Begum Frances Johnson

Married to the East India Company’s Chief at Cossimbazaar, the already twice widowed and heavily pregnant Frances, then Mrs Watts, escaped imprisonment in 1757 with her children through the help of a senior Mughal lady. A story she liked to tell in later years.  Later and exceedingly wealthy, the family returned to England where Watts built Berkshire’s South Hill Park. Following his death in 1764, and most unusually for the day, Frances returned alone to India. At this time (around 1769)  the journey would have taken several months around the Cape of Good Hope; it is unknown why she wanted to leave her children in England to return to India.

She then entered a fourth disastrous marriage with an English clergyman in 1774, the Reverend William Johnson. Her support enabled him to campaign for a new church, St Johns, ultimately to be designed and built by Lieutenant James Agg of Cheltenham. When this husband decided to return to England, Frances elected to separate and remain in Calcutta with her slave girls. She was undoubtedly a society favourite. Frances Johnson died in Calcutta in February 1812 aged 83, she chose to be buried in St John’s churchyard in Calcutta. Her memorial states “The Oldest British Resident in Bengal, universally beloved, respected and revered”.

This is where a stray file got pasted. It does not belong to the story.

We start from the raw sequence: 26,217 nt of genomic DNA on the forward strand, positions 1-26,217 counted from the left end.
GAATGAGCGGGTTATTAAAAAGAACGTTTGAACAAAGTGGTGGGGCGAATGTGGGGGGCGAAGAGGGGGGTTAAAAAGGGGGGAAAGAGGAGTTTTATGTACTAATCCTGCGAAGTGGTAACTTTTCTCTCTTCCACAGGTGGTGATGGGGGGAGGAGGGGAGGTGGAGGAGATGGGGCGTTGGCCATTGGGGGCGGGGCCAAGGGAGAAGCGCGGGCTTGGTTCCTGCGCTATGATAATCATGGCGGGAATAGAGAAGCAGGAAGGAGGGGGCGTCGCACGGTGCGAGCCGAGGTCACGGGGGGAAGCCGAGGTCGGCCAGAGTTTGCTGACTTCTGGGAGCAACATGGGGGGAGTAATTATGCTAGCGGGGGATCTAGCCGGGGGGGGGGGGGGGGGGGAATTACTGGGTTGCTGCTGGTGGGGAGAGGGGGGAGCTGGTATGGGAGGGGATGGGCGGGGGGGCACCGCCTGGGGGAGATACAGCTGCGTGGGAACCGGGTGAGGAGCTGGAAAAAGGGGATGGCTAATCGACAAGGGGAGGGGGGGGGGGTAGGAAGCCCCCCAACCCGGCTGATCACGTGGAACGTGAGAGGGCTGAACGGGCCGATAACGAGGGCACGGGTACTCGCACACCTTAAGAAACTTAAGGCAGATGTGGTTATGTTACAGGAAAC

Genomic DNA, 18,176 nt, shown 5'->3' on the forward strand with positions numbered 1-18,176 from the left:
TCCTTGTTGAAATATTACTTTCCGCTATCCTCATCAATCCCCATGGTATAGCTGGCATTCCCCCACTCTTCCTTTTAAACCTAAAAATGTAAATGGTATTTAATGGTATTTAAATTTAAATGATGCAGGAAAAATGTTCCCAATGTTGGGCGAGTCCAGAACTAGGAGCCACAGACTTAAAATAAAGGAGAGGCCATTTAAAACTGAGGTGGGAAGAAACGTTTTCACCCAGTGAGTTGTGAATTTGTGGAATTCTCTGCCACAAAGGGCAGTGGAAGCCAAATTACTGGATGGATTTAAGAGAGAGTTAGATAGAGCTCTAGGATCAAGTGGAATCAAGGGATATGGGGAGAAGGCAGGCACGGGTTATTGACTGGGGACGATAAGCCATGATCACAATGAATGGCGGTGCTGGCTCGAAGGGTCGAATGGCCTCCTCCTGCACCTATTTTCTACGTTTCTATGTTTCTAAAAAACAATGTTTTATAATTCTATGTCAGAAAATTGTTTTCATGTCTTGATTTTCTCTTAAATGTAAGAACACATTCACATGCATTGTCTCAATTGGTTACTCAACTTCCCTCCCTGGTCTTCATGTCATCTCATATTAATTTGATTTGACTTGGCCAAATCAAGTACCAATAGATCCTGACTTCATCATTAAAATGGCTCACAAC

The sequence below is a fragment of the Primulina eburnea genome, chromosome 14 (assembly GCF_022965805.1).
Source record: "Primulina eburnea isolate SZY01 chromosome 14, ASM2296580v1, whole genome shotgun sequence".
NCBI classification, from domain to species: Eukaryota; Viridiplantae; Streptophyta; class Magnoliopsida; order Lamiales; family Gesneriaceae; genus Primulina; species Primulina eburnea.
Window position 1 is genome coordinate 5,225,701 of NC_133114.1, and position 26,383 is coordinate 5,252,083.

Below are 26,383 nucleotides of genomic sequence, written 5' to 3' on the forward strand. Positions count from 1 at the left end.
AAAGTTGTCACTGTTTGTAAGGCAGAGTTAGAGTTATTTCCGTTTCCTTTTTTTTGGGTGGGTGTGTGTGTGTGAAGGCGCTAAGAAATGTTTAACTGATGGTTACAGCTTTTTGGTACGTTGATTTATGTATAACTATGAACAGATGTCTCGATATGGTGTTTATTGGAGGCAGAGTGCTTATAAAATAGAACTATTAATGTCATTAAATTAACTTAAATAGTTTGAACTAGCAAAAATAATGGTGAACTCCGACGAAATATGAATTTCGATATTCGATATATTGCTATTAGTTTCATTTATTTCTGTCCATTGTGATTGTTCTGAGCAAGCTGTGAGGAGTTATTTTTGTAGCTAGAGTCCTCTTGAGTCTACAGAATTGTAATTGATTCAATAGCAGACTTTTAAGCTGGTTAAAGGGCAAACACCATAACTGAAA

Cornelia Sorabji

Cornelia Sorabji, the first female graduate of Bombay University, came to Britain to study law at Somerville College, Oxford with the help of the National Indian Association. She was the first woman to do so. Having graduated she returned to India where she started her work with women and orphans, work that continued for many years. She often worked alongside her friend Pandita Ramabai. Social reform for women was high on her agenda, especially the reform of Hindu laws regarding child marriage and the position of widows. She believed that social change would never succeed until the majority of illiterate women had access to education.